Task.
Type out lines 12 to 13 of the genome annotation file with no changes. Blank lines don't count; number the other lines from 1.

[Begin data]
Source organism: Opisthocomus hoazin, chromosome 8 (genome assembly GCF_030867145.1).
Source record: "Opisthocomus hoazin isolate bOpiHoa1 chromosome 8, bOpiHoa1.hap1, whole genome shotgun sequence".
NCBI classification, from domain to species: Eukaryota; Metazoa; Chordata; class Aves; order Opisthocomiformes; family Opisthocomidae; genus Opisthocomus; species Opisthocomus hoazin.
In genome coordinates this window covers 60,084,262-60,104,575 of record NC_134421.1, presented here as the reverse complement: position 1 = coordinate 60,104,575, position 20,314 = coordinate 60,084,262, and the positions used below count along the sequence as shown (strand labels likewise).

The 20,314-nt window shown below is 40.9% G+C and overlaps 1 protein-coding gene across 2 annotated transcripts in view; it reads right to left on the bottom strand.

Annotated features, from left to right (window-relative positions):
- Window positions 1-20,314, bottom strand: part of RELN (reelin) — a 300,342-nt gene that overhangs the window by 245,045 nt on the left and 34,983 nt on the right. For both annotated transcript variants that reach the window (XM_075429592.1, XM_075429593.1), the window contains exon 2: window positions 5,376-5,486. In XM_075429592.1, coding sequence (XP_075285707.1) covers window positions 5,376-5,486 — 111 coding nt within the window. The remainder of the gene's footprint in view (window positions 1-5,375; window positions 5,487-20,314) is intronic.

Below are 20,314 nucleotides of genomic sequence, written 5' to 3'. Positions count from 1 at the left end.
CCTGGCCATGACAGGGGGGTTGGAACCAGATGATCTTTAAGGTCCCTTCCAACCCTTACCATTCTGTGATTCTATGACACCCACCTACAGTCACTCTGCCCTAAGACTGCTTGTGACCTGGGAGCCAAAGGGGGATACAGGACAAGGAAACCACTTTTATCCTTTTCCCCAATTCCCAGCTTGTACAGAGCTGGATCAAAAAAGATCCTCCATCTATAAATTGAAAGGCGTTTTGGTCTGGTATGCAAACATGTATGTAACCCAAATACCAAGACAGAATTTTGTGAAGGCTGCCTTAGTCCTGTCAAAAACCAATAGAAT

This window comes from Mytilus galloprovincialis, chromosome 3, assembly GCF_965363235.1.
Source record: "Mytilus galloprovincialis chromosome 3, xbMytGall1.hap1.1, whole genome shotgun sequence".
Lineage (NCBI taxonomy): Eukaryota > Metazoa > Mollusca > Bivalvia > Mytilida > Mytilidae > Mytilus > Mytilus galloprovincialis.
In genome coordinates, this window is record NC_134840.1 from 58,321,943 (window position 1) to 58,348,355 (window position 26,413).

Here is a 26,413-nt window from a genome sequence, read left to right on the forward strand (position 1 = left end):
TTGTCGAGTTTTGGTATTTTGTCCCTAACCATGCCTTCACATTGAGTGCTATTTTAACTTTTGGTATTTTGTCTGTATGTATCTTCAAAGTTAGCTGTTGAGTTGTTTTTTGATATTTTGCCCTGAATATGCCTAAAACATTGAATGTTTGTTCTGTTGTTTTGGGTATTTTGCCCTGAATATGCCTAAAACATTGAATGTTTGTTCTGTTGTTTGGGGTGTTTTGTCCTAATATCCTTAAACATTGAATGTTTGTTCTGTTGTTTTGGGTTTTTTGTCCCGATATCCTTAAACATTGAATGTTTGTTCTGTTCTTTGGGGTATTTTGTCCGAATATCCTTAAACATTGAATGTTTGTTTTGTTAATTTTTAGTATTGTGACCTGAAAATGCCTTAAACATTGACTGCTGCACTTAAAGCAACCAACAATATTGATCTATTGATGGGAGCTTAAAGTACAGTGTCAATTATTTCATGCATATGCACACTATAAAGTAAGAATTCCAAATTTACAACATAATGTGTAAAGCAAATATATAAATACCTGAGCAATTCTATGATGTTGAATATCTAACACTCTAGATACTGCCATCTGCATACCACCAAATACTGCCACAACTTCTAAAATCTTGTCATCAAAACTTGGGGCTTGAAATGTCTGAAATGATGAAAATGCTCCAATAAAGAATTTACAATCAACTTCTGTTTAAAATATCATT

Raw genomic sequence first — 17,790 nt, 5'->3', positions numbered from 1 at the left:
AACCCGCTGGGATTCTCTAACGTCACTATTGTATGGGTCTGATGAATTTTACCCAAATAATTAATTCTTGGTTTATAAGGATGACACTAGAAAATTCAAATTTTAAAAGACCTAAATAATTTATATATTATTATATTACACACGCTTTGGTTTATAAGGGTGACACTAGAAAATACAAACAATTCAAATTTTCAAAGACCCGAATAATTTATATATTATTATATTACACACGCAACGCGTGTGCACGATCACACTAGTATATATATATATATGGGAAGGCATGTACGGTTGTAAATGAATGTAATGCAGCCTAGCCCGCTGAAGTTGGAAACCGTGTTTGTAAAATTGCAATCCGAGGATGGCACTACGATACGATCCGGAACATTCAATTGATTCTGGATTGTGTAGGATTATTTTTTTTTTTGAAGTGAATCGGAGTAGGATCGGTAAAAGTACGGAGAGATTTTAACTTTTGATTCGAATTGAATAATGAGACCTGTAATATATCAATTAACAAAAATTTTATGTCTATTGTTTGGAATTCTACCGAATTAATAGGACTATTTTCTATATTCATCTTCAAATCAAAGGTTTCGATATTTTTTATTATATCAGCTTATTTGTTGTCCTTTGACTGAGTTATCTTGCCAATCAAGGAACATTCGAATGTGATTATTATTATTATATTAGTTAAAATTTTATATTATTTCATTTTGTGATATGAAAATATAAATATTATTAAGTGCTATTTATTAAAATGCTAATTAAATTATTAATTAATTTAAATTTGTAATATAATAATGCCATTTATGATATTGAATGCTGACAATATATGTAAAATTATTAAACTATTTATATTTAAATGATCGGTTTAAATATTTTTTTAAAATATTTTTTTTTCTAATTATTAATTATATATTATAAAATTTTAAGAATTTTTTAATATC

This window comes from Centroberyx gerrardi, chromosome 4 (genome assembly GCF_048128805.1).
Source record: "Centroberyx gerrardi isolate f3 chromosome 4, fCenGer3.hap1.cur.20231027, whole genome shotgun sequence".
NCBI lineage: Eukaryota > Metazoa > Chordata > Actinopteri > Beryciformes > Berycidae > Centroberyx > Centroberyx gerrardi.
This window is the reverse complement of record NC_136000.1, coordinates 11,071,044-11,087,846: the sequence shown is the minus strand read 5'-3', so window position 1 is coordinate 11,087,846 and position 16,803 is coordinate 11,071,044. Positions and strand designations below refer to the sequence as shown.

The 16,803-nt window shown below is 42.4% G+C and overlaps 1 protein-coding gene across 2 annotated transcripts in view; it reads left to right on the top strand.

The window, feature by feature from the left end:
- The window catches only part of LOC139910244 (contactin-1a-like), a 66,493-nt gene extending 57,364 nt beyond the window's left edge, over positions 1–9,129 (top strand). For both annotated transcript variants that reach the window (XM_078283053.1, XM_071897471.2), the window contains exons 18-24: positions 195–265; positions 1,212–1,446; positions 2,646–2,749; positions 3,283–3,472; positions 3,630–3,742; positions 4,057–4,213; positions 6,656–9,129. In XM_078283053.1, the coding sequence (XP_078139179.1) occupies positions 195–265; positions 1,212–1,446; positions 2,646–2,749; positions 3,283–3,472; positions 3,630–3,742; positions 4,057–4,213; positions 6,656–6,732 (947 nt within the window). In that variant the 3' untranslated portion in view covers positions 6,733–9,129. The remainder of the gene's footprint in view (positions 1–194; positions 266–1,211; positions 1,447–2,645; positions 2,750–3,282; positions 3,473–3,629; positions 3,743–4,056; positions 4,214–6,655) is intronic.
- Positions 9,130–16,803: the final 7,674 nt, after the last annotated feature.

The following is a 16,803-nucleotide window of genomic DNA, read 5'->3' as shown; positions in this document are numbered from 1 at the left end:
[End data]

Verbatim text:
Lineage (NCBI taxonomy): Eukaryota > Metazoa > Mollusca > Bivalvia > Mytilida > Mytilidae > Mytilus > Mytilus galloprovincialis.
In genome coordinates, this window is record NC_134840.1 from 58,321,943 (window position 1) to 58,348,355 (window position 26,413).